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Recommendation 1407 (1999)

Media and democratic culture

Author(s): Parliamentary Assembly

Origin - Assembly debate on 29 April 1999 (15th Sitting) (see Doc. 8355, report of the Committee on Culture and Education, rapporteur: Mr Jarab). Text adopted by the Assembly on 29 April 1999 (15th Sitting).

1. The Assembly stresses that the media are vital for the creation and the development of a democratic culture in any country. They provide people with information which influences the process of shaping opinions and attitudes and of making political choices.
2. Therefore, the media must be free, pluralistic and independent, and at the same time socially accountable. These are also the conditions for establishing widespread credibility. The Assembly recalls, in this respect, its Resolution 1003 (1993) on the ethics of journalism.
3. Free media cannot thrive in an undemocratic country. It is therefore the role of politicians to ensure that the political and legal conditions are met so as to enable, on the one hand, media to perform freely and, on the other, to guarantee individual freedoms and other fundamental human rights.
4. Sheer quantity of information, especially in a situation of strong media concentration, does not by itself provide variety and quality. Neither does intensification of communication necessarily make people more able and better qualified to take decisions or to influence decision-making processes.
5. The media situation in Europe varies from one country to another, depending on cultural traditions, economic might, the strength of democratic institutions and the level of professionalism. However, with the opening up of practically all the countries of the continent, with the intensification of co-operation and integration between them and with the emergence of new information technologies, the media are increasingly facing the same sort of problems. These problems require the same sort of co-ordinated approaches.
6. Media independence remains one of the most difficult issues. Even where democratic traditions are deeply entrenched, the right to voice both facts and opinions is sometimes limited. Methods vary from the mild hindering of access to information, through state monopolies on paper or on distribution, refusal to grant radio and TV licences (or imposing excessive restrictions on them) and legal prosecution, to closing down newspapers, television and radio stations, physical intimidation and violence.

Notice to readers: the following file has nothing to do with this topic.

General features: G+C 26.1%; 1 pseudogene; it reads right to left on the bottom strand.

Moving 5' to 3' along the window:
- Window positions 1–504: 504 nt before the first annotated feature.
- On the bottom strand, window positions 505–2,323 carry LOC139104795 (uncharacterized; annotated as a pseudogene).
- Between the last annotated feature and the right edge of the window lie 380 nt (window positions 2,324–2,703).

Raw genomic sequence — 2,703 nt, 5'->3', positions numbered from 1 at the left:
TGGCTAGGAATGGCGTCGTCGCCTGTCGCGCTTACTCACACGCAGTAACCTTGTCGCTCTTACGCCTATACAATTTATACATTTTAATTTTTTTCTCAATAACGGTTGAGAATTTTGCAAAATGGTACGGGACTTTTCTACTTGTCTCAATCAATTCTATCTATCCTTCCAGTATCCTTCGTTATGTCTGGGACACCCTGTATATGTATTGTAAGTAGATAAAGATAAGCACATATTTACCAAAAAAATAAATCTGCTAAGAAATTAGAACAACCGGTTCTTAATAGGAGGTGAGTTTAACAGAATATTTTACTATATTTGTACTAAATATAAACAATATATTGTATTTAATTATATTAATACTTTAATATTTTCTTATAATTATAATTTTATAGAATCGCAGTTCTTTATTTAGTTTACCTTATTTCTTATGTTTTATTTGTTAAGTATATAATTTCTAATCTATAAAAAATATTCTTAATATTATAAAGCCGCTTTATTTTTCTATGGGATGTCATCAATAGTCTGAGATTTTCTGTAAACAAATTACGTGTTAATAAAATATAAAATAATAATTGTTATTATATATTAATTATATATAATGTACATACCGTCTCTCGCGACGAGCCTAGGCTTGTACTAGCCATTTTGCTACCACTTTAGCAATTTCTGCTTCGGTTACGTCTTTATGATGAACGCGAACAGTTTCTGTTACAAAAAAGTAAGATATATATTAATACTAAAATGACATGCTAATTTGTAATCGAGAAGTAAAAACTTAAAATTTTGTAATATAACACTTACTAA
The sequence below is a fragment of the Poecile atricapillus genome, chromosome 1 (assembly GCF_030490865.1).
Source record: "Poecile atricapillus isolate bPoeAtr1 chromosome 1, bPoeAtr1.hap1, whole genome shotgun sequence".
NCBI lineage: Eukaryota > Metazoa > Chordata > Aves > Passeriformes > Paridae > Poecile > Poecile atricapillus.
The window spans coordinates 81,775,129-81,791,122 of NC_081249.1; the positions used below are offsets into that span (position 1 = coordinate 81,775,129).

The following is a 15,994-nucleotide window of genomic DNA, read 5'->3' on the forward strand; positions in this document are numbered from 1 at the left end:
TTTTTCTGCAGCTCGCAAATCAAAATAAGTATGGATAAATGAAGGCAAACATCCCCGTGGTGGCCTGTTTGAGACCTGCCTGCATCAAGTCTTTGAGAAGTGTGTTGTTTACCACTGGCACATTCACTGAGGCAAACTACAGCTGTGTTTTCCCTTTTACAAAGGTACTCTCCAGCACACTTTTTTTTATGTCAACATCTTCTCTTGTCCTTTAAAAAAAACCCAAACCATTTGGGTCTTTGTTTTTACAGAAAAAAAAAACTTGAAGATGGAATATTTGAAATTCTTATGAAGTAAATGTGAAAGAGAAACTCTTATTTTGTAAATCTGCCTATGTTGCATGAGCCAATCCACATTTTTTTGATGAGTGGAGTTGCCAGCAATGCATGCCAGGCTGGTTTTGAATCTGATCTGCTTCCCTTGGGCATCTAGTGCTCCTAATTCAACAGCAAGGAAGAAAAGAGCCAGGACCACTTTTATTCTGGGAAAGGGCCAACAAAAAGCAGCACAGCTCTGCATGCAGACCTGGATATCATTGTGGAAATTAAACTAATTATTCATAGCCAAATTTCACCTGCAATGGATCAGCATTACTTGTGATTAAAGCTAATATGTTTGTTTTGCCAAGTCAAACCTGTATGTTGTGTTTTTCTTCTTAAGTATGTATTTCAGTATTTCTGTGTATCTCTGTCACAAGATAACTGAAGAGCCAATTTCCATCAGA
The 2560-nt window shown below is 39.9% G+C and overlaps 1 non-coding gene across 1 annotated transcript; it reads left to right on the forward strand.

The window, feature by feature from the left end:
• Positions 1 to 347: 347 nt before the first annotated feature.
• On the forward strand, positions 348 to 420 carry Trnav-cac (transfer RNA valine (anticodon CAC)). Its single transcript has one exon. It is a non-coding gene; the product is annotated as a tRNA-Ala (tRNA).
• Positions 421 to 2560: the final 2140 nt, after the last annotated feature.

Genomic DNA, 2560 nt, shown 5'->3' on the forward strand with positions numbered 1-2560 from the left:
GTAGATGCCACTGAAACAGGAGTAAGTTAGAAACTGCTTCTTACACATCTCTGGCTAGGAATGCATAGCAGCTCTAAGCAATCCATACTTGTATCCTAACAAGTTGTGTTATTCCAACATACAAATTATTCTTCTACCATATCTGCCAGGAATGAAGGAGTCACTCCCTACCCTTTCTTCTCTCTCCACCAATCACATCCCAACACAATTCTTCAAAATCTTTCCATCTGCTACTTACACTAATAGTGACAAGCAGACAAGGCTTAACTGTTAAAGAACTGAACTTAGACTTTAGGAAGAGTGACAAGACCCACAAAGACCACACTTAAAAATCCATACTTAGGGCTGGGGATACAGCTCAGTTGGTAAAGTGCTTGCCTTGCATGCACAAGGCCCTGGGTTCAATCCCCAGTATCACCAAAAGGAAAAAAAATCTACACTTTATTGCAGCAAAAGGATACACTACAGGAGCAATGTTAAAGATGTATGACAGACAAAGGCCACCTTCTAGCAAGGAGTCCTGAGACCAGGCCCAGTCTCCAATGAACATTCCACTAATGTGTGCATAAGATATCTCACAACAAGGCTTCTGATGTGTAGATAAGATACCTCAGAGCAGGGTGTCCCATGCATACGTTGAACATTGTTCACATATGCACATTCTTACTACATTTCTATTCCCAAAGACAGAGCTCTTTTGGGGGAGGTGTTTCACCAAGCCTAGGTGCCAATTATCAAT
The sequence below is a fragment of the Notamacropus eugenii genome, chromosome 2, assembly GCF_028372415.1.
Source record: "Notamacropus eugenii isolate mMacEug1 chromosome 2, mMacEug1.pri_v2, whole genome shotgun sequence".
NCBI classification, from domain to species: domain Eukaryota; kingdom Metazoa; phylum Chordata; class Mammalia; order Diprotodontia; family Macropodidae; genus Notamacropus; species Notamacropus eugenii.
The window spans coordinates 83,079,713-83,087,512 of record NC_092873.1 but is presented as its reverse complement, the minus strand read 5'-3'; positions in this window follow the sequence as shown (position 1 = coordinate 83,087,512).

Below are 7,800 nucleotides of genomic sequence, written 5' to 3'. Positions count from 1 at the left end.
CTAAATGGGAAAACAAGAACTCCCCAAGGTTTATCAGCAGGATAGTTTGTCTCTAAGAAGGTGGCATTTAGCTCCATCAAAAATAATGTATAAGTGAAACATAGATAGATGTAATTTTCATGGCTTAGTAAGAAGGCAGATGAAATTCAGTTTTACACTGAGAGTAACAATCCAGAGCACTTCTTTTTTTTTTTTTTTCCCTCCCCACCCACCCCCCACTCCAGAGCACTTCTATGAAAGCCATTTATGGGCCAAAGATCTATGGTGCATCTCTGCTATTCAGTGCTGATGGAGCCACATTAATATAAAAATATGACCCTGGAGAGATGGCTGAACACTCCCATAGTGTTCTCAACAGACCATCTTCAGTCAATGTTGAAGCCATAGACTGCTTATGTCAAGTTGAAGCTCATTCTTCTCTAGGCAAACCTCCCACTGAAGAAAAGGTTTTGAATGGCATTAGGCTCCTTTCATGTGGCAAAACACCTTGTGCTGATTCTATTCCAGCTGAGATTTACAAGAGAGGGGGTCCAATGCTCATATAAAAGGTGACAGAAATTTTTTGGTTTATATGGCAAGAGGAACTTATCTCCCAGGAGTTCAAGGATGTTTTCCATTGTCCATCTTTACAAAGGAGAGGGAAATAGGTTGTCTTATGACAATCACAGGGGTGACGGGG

7. The delicate relationship between freedom of expression and the citizen’s right to objective, undistorted information is another chronically difficult issue. The media can still be used as an instrument for settling scores, both political and personal. The increasing commercialisation and competition in the media sector pushes even serious media towards "standardisation" and sensationalism, preference for "infotainment" and an excessive emphasis on crime and violence.
8. Public service broadcasting (which should not be confused with state owned media) has traditionally been considered as a guarantee that all segments of the public, including minority groups, are provided with programmes that are impartial and varied, free of government or partisan interference, comprising information, education, culture and entertainment. In reality, though, it is often subject to political and economic pressures and to increasing competition from commercial broadcasting, which is becoming cheaper and more readily available due to the new information technologies.
9. Bearing in mind that the democratic culture of a society cannot be imposed but that conscious and sustainable efforts are necessary to develop it so that it can respond appropriately to new challenges, the Assembly recommends that the Committee of Ministers: